Ball Don't Lie - NBA

Mark Jackson isn’t planning on working many hours as a head coach

New Warriors head coach Mark Jackson has much to prove. As someone who's never held a coaching job at any level, he needs to earn the respects of his players and colleagues. Despite his reputation as a player, he needs to prove he can lead. In other words, he needs to show that he cares more about coaching than anything else he's done in basketball. He has to make it clear that he's going to take advantage of an opportunity most coaches spend their lifetimes working towards.

NBA coaches spend a ton of time pouring over game tape and preparing their teams as best they can. It makes sense that a rookie coach would need to work around the clock to catch up. Jackson, though, is planning on taking a different approach. From Matt Steinmetz of, who spoke with Jackson (via PBT):

--Jackson said he's not big on long practices. He'd rather go shorter than longer when it comes to team workouts.

"If you're efficient and put quality work in, we can move on," Jackson said. "Ultimately, it's a long season. We will go over this stuff, well go over it in detail and then we'll be out of here. I'm not a guy who wants to keep players here three or four hours just to say we're here."

--Jackson said he's not the kind of coach who will be working 16-hour days, laboring over game tapes and spending an inordinate amount of time mulling the nuances of his job.

Jackson called coaches and coaching staffs that are said to be in the office before sunrise and out of the office after the sun goes down are guilty of "false hustle."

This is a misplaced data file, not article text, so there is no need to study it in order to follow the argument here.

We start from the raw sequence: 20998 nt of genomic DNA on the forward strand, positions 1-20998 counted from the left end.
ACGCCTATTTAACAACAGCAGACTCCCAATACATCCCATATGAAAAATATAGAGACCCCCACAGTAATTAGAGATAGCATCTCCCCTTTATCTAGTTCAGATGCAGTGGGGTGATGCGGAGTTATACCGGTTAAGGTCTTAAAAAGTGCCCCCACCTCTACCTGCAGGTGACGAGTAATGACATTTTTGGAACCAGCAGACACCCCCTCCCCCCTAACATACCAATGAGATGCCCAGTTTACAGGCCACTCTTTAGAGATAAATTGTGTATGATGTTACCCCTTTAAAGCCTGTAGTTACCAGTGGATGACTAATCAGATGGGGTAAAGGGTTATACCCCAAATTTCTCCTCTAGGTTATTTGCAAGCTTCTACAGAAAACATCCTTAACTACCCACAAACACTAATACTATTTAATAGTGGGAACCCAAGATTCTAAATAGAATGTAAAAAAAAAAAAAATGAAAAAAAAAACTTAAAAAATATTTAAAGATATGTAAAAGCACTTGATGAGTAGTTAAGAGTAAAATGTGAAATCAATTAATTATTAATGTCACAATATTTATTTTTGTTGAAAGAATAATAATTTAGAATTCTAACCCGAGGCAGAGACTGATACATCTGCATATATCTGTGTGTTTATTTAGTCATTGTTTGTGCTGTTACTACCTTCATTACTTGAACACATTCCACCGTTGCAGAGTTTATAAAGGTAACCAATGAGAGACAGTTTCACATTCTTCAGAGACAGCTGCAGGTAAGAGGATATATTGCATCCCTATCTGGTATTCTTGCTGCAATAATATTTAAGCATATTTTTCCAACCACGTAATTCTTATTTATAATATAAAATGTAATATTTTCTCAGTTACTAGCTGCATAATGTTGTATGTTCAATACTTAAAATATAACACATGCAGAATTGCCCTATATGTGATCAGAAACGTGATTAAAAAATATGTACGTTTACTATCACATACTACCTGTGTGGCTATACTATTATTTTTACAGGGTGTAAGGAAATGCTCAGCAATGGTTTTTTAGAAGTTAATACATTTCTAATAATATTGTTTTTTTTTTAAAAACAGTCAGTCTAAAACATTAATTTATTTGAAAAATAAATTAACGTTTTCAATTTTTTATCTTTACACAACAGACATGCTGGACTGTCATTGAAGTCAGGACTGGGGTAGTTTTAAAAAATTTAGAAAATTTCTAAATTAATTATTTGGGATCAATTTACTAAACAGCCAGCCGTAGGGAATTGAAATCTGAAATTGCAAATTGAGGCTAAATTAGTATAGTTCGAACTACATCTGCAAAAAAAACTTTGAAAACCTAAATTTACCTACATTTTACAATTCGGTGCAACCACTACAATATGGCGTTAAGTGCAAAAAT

Jackson certainly has a point that working overly long hours can be counterproductive, especially if the coach gets chronically tired and has trouble with the personal aspects of leading an NBA team. There is a legitimate point to be made there.

Still, claiming that any coaches that work 16-hour days are dealing in "false hustle" is an insult to basketball obsessives like Tom Thibodeau whose teams are legitimately better prepared than others almost every time they take the court. Jackson's comments here suggest that he may actually have a poor idea of what it takes to cut it as a high-level coach in today's NBA. At the very least, it makes little sense for him to be so dismissive of potential work hours when he's never had the job before.

The approach is indicative of Jackson's larger sense of what it means to be an NBA coach. From his multi-year interview process (during which he refused to put himself up for assistant jobs) to interviews like this one, Jackson seems to consider the job a right rather than a privilege. Given the track record of most coaches, he could use a healthy dose of humility.

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